of Justice has received voluntary disclosures under 
        subsection (b)(8); and
          (2) a summary of the basis for disclosure in those 
        instances where--
                  (A) voluntary disclosures under subsection 
                (b)(8) were made to the Department of Justice; 
                and
                  (B) the investigation pertaining to those 
                disclosures was closed without the filing of 
                criminal charges.

  18 USC Sec. 2703--REQUIRED DISCLOSURE OF CUSTOMER COMMUNICATIONS OR 
                                RECORDS

    [(a) Contents of Wire or Electronic Communications in 
Electronic Storage.--A Governmental entity may require the 
disclosure by a provider of electronic communication service of 
the contents of a wire or electronic communication, that is in 
electronic storage in an electronic communications system for 
one hundred and eighty days or less, only pursuant to a warrant 
issued using the procedures described in the Federal Rules of 
Criminal Procedure (or, in the case of a State court, issued 
using State warrant procedures) by a court of competent 
jurisdiction. A Governmental entity may require the disclosure 
by a provider of electronic communications services of the 
contents of a wire or electronic communication that has been in 
electronic storage in an electronic communications system for 
more than one hundred and eighty days by the means available 
under subsection (b) of this section.
    [(b) Contents of Wire or Electronic Communications in a 
Remote Computing Service.--
          [(1) A Governmental entity may require a provider of 
        remote computing service to disclose the contents of 
        any wire or electronic communication to which this 
        paragraph is made applicable by paragraph (2) of this 
        subsection--
                  [(A) without required notice to the 
                subscriber or customer, if the Governmental 
                entity obtains a warrant issued using the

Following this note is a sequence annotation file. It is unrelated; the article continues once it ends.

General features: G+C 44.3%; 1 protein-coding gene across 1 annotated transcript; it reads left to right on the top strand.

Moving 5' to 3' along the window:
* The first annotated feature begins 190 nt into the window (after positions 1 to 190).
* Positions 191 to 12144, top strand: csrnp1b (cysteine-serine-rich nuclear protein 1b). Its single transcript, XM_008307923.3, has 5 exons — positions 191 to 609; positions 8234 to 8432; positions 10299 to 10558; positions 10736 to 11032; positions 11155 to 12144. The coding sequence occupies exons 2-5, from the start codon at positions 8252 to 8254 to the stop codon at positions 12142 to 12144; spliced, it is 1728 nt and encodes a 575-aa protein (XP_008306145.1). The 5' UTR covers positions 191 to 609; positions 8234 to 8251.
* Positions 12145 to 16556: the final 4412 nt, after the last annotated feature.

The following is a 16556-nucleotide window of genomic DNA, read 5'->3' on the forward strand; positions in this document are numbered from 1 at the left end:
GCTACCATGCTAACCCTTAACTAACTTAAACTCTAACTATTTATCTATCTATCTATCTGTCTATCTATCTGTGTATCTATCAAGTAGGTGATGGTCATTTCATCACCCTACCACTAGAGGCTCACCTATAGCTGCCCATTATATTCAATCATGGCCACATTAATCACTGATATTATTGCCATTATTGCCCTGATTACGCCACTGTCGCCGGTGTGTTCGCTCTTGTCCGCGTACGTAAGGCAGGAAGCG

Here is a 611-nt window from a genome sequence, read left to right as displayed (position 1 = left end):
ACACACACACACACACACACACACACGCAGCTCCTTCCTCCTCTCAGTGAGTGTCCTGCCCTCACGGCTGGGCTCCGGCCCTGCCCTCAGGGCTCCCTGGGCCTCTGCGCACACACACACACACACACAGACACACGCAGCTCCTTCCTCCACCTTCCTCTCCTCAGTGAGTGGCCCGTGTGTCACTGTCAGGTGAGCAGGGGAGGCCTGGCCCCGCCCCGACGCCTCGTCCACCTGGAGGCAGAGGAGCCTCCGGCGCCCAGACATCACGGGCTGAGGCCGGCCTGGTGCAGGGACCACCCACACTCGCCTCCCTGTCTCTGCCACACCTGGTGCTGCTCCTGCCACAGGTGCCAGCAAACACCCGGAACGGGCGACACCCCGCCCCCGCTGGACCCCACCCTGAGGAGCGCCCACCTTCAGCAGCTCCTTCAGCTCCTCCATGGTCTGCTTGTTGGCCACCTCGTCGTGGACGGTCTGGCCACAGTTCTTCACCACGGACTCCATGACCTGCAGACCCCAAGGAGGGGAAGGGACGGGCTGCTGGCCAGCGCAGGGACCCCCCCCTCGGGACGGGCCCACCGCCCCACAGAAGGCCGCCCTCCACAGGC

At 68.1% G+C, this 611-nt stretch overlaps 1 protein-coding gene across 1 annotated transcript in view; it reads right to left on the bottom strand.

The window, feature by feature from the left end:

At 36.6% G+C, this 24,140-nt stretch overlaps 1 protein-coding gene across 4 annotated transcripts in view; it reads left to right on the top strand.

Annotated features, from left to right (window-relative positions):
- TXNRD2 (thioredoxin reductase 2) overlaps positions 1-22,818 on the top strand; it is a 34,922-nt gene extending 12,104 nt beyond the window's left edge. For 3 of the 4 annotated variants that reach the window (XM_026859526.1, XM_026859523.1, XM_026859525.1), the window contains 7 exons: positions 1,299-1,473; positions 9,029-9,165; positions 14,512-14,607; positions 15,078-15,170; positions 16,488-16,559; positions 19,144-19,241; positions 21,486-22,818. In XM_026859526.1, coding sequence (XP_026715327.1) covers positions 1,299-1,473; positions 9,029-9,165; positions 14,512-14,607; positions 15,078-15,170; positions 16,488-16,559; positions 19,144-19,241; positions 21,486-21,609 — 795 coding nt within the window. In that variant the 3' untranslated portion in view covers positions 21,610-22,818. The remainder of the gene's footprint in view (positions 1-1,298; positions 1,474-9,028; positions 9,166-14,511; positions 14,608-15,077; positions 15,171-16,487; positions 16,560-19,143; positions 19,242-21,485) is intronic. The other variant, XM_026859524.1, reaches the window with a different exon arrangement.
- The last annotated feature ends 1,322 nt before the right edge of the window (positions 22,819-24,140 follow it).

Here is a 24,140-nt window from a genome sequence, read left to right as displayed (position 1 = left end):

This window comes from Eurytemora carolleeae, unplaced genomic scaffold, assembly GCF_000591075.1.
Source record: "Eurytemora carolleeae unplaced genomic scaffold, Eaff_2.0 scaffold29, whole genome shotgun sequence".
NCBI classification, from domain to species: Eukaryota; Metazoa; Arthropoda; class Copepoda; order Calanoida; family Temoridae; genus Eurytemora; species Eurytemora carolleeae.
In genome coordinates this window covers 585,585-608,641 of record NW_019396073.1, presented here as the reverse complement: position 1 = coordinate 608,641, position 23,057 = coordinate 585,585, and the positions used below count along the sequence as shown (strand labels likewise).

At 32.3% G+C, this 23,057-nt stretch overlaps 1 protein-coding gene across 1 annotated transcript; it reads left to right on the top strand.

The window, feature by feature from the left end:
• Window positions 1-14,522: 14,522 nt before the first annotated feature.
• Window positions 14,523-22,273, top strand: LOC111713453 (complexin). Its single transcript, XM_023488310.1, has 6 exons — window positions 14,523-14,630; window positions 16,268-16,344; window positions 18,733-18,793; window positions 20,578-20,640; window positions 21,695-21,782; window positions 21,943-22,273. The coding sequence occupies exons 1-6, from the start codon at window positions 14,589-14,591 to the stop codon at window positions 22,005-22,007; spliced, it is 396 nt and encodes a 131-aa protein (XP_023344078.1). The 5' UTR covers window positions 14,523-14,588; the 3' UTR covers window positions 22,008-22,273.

procedures described in the Federal Rules of 
                Criminal Procedure (or, in the case of a State 
                court, issued using State warrant procedures) 
                by a court of competent jurisdiction; or
                  [(B) with prior notice from the Governmental 
                entity to the subscriber or customer if the 
                Governmental entity--
                          [(i) uses an administrative subpoena 
                        authorized by a Federal or State 
                        statute or a Federal or State grand 
                        jury or trial subpoena; or
                          [(ii) obtains a court order for such 
                        disclosure under subsection (d) of this 
                        section; except that delayed notice may 
                        be given pursuant to section 2705 of 
                        this title.
          [(2) Paragraph (1) is applicable with respect to any 
        wire or electronic communication that is held or 
        maintained on that service--
                  [(A) on behalf of, and received by means of 
                electronic transmission from (or created by 
                means of computer processing of communications 
                received by means of electronic transmission 
                from), a subscriber or customer of such remote 
                computing service; and
                  [(B) solely for the purpose of providing 
                storage or computer processing services to such 
                subscriber or customer, if the provider is not 
                authorized to access the contents of any such 
                communications for purposes of providing any 
                services other than storage or computer 
                processing.
    [(c) Records Concerning Electronic Communication Service or 
Remote Computing Service.--
          [(1) A Governmental entity may require a provider of 
        electronic communication service or remote computing 
        service to disclose a record or other information 
        pertaining to a subscriber to or customer of such 
        service (not including the contents of communications) 
        only when the Governmental entity--
                  [(A) obtains a warrant issued using the 
                procedures described in the Federal Rules of 
                Criminal Procedure (or, in the case of a State 
                court, issued using State warrant procedures) 
                by a court of competent jurisdiction;
                  [(B) obtains a court order for such 
                disclosure under subsection (d) of this 
                section;
                  [(C) has the consent of the subscriber or 
                customer to such disclosure;
                  [(D) submits a formal written request 
                relevant to a law enforcement investigation 
                concerning telemarketing fraud for the name, 
                address, and place of business of a subscriber 
                or customer of such provider, which subscriber 
                or customer is engaged in telemarketing (as